For me, the most worrying part of all of this is the rise of extreme nationalism and the resulting deep division that has emerged in the UK since the vote; at the moment, it feels like we’re a country divided like no other point in recent history. I, like most, had assumed that these sentiments were confined to the far-right fringes of society, but the result proves that is not the case. Nor is it confined to the UK; last week’s vote just echoes the political and ideological shifts happening elsewhere in the US and many parts of Europe.

And let’s be honest, for many, hate is a powerful political motivator; hate of that which we cannot understand, of those who are different to us, or of ways of life unlike our own. But I like to think there is something more important than hatred: love. Whether it be in the form of compassion, generosity, equality or tolerance (for those the same, different, or less fortunate than us), love is worth so much more than hatred, and must be defended accordingly.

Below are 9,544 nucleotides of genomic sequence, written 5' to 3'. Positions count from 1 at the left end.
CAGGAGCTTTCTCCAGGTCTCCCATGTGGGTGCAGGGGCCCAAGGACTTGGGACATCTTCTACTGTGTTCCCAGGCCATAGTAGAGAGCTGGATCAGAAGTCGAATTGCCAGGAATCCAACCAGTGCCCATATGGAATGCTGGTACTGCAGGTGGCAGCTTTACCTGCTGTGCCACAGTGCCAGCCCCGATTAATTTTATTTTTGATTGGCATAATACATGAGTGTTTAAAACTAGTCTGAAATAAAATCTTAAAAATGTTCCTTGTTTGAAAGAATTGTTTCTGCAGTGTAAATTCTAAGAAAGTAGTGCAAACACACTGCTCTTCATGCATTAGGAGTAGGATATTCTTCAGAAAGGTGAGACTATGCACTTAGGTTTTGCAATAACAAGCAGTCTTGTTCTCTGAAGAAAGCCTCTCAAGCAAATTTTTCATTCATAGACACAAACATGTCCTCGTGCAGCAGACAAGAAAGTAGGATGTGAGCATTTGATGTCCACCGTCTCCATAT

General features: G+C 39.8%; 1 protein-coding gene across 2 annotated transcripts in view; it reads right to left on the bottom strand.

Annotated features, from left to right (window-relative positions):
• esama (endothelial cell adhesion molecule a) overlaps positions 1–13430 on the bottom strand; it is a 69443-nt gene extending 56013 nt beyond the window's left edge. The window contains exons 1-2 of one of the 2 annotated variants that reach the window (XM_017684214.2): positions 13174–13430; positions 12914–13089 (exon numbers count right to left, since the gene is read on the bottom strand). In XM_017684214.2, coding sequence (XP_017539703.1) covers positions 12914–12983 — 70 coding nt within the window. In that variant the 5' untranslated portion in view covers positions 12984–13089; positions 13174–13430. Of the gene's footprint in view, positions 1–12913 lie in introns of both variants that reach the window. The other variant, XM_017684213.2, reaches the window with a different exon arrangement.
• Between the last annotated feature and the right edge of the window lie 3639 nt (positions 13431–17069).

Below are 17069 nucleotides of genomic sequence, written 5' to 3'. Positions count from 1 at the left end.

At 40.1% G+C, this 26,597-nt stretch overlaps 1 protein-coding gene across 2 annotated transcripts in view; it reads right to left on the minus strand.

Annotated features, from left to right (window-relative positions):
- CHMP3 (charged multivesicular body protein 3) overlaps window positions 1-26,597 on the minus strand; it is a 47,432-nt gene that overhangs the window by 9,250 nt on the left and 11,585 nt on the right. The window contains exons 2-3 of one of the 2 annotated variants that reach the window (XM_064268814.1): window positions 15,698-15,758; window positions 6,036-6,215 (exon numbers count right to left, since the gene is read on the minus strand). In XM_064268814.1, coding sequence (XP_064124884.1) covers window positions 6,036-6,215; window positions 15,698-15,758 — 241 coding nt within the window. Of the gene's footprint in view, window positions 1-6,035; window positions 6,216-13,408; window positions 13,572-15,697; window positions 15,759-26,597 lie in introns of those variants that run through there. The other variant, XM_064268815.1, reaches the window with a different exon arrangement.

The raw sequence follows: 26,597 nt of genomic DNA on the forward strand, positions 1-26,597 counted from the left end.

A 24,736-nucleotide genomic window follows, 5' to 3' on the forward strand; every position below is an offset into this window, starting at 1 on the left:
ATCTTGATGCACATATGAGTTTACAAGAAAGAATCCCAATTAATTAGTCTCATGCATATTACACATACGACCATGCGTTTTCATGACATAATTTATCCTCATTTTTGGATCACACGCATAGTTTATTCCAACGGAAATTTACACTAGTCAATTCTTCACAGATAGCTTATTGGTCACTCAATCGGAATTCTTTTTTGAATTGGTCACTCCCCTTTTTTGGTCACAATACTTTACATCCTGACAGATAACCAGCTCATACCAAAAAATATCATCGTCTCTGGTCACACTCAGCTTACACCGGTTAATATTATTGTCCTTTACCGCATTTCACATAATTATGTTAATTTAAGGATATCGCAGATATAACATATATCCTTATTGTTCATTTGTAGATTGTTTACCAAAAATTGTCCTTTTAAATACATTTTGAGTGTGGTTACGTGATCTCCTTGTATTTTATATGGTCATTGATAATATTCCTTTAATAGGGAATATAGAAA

We have made great progress and strides towards kindness and equality, but there is still much more to be done. We are extremely fortunate to at last be in a place where the right to vote is almost universal (though let us not forget that there are still too many countries where free and fair elections are not the norm), and we have a democratic duty to treat that vote with respect.

So, what’s my point exactly? Principally this: we can’t just sit by and wait for others to fix the problems or injustices we see around us, or assume that things will always be alright in the end. While young people will be the most affected by the outcome of this referendum for generations to come, only 36% of 18-24 year olds actually turned out to vote. Put simply, that means 2/3 didn’t actually make the effort to have a say in their future, so instead it was decided for them by others.